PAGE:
ceramic restorationAll ceramic restorations can break, even IPS e.max lithium disilicate, which has a flexural strength of 400 mPa. The two most common reasons for ceramic restoration failure are:

  1. Microcracks that are created in the ceramic restoration at the time of occlusal adjustment. Using a diamond or stone that is too coarse or at too high of an RPM speed, will cause excessive trauma, vibration, and heat, which cause the microflaws. The ceramic restoration may fracture immediately at the time of adjustment or cracks will propagate over time, which will ultimately cause chipping or catastrophic failure of the restoration.
  2. When the ceramic restoration is thinner than manufacturer recommendation, cracking, chipping or fractures can occur. Ivoclar recommends the following thickness be maintained to minimize the risk of failure:
    1. A minimum of 1.5 mm thickness in the central groove and cusp tips for onlays and crowns.
    2. A 1.0 mm shoulder preparation with a rounded internal line angle for crowns.

Additional causes of ceramic restoration failure are:

  1. Microcracks are created in the ceramic at the time of fabrication due to improper handling, grinding, or polishing. This may occur in the laboratory or during chairside milling.
  2. Inaccurate internal fit of the restoration (between the restoration and the tooth), which causes high spots where pressure during try-in or seating can cause ceramic trauma. The high spots may be caused by:
    1. Inaccurate scanning/impressing
    2. Inaccurate margin trimming
    3. Inaccurate milling
    4. Adjusting of the ceramic during fitting on the die or tooth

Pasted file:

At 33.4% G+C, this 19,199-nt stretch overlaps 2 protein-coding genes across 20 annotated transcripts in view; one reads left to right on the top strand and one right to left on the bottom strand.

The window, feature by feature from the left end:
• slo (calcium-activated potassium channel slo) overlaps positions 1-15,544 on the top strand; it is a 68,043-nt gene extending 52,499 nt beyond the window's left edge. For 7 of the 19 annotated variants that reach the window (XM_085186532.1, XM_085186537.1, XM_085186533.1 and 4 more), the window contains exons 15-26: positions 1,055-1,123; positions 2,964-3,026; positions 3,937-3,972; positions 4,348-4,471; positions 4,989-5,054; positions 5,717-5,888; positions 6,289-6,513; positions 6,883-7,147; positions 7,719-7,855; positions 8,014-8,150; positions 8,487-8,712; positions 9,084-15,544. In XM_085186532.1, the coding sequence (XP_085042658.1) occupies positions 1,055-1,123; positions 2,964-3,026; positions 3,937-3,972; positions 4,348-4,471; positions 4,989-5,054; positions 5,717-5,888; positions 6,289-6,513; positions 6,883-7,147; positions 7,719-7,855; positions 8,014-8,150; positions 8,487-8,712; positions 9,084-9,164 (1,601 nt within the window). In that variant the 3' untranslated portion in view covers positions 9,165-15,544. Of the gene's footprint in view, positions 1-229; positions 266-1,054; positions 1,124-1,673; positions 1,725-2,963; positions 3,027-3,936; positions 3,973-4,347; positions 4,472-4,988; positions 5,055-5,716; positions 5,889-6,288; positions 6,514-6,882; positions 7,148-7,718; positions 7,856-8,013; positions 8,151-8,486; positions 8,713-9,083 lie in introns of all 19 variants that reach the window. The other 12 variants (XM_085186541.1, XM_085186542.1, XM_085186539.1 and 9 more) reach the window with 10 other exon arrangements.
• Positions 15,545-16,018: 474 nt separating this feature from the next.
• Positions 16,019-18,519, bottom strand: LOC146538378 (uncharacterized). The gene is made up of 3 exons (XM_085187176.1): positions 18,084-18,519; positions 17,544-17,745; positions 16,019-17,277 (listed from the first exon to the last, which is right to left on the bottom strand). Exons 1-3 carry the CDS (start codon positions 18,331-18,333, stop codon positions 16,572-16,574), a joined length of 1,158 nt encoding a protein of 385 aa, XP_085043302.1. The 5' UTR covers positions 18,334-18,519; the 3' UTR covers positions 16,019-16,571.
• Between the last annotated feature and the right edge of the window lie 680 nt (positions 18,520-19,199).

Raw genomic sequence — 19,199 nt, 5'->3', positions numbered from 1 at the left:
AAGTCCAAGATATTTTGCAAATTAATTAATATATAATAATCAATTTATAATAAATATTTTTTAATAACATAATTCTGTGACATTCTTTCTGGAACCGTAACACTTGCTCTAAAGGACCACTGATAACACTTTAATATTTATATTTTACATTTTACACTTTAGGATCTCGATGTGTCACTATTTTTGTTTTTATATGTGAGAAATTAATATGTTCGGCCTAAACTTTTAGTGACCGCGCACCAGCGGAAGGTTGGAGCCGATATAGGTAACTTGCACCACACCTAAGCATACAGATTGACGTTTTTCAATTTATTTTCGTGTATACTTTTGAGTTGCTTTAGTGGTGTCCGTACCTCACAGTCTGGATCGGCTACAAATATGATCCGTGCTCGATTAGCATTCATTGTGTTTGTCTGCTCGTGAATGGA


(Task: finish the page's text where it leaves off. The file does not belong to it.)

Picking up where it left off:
5. Abrasion of the die material resulting in an improper fit of the ceramic on the tooth
  3. Excessive occlusal load applied at the time of try-in to check occlusion or during the cementation process.

You should always handle ceramic restorations with care during every stage of the fabrication, try-in, or insertion process. The techniques to use for adjustment and polishing will be discussed in my next article. 


Commenter's Profile Image David Fox
October 2nd, 2014
nice,clear, and concise
Commenter's Profile Image David Wilcox
October 2nd, 2014
Great Article! One Unrelated Question - Is there a way to prevent the marginal fracture like the onlay in #31 above?
Commenter's Profile Image Lauren Semerad
October 8th, 2014
What burs/brands do you recommend to adjust eMax and bruxzir crowns? Thanks!
Commenter's Profile Image Bharat Katarmal
October 15th, 2014
Very good information.. Thanks
Commenter's Profile Image Bob Winter
October 20th, 2014
Lauren: the process and armamentarium that I use for adjusting ceramic crowns will be explained in my next article. David: to minimize the chance of marginal fractures the ceramic should be at least the minimum thickness recommended by the manufacturer, and be careful during adjustment to minimize micro cracks.
Commenter's Profile Image Klara
February 1st, 2015
Helpful as usual , thanks.
Commenter's Profile Image Colin Pech
February 15th, 2015
If micro cracks are propagated post pressing or milling; would these crack "heal" if the restoration was re-fired in a porcelain oven prior to final cementation?
Commenter's Profile Image Michael Klotz
February 20th, 2015
I have also found that margins can break if the technician uses ceram in the marginal ridge areas. Ask your technician to make your inlays and onlays monollithic so that you don't see this type of complication.
Commenter's Profile Image Thomas Katz
February 22nd, 2015
Great info. Most Docs have their assistant remove spruce and try in crowns. Be SURE to communicate this info to them and monitor how this is being done if you experience failures and don't know why.
Commenter's Profile Image Louise First
February 23rd, 2015
Why not use a PFM and gold on second molars? That would solve all of the above problems.